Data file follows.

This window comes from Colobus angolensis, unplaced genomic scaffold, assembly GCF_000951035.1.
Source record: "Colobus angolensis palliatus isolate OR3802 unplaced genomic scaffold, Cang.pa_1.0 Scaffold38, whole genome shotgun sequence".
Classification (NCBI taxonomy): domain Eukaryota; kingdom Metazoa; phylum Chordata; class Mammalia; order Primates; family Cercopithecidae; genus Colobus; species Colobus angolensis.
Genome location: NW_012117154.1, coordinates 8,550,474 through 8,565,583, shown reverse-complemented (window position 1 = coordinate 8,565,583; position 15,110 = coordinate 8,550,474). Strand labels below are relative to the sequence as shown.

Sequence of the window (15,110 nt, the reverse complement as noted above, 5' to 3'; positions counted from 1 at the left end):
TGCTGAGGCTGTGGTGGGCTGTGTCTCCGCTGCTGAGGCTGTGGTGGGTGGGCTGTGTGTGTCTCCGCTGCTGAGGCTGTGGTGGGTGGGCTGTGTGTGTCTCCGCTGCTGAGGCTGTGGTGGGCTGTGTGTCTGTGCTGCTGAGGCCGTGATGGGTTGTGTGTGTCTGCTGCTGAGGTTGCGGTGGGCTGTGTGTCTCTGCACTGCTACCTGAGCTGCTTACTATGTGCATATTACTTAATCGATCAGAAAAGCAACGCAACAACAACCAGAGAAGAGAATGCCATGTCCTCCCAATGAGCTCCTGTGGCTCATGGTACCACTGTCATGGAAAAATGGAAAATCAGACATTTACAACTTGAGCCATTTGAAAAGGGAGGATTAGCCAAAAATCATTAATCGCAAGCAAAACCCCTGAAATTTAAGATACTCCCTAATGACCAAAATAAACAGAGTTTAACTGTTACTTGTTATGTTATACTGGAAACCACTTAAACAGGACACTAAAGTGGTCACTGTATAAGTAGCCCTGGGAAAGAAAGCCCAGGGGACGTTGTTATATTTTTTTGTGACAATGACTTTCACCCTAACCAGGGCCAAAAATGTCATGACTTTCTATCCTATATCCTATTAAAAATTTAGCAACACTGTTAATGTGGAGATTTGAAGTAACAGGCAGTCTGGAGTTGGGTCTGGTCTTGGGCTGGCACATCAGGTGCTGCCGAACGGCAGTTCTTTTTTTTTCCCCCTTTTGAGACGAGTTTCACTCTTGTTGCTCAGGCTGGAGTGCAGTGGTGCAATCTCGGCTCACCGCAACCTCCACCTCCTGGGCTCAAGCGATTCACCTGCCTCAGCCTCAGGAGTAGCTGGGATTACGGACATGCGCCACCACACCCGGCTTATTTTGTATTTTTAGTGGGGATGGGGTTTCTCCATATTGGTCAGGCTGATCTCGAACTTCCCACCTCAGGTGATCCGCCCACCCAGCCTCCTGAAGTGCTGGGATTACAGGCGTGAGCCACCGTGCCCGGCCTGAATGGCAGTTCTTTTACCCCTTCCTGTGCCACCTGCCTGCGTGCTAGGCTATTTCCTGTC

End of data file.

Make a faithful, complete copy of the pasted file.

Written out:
This window comes from Colobus angolensis, unplaced genomic scaffold, assembly GCF_000951035.1.
Source record: "Colobus angolensis palliatus isolate OR3802 unplaced genomic scaffold, Cang.pa_1.0 Scaffold38, whole genome shotgun sequence".
Classification (NCBI taxonomy): domain Eukaryota; kingdom Metazoa; phylum Chordata; class Mammalia; order Primates; family Cercopithecidae; genus Colobus; species Colobus angolensis.
Genome location: NW_012117154.1, coordinates 8,550,474 through 8,565,583, shown reverse-complemented (window position 1 = coordinate 8,565,583; position 15,110 = coordinate 8,550,474). Strand labels below are relative to the sequence as shown.

Sequence of the window (15,110 nt, the reverse complement as noted above, 5' to 3'; positions counted from 1 at the left end):
TGCTGAGGCTGTGGTGGGCTGTGTCTCCGCTGCTGAGGCTGTGGTGGGTGGGCTGTGTGTGTCTCCGCTGCTGAGGCTGTGGTGGGTGGGCTGTGTGTGTCTCCGCTGCTGAGGCTGTGGTGGGCTGTGTGTCTGTGCTGCTGAGGCCGTGATGGGTTGTGTGTGTCTGCTGCTGAGGTTGCGGTGGGCTGTGTGTCTCTGCACTGCTACCTGAGCTGCTTACTATGTGCATATTACTTAATCGATCAGAAAAGCAACGCAACAACAACCAGAGAAGAGAATGCCATGTCCTCCCAATGAGCTCCTGTGGCTCATGGTACCACTGTCATGGAAAAATGGAAAATCAGACATTTACAACTTGAGCCATTTGAAAAGGGAGGATTAGCCAAAAATCATTAATCGCAAGCAAAACCCCTGAAATTTAAGATACTCCCTAATGACCAAAATAAACAGAGTTTAACTGTTACTTGTTATGTTATACTGGAAACCACTTAAACAGGACACTAAAGTGGTCACTGTATAAGTAGCCCTGGGAAAGAAAGCCCAGGGGACGTTGTTATATTTTTTTGTGACAATGACTTTCACCCTAACCAGGGCCAAAAATGTCATGACTTTCTATCCTATATCCTATTAAAAATTTAGCAACACTGTTAATGTGGAGATTTGAAGTAACAGGCAGTCTGGAGTTGGGTCTGGTCTTGGGCTGGCACATCAGGTGCTGCCGAACGGCAGTTCTTTTTTTTTCCCCCTTTTGAGACGAGTTTCACTCTTGTTGCTCAGGCTGGAGTGCAGTGGTGCAATCTCGGCTCACCGCAACCTCCACCTCCTGGGCTCAAGCGATTCACCTGCCTCAGCCTCAGGAGTAGCTGGGATTACGGACATGCGCCACCACACCCGGCTTATTTTGTATTTTTAGTGGGGATGGGGTTTCTCCATATTGGTCAGGCTGATCTCGAACTTCCCACCTCAGGTGATCCGCCCACCCAGCCTCCTGAAGTGCTGGGATTACAGGCGTGAGCCACCGTGCCCGGCCTGAATGGCAGTTCTTTTACCCCTTCCTGTGCCACCTGCCTGCGTGCTAGGCTATTTCCTGTC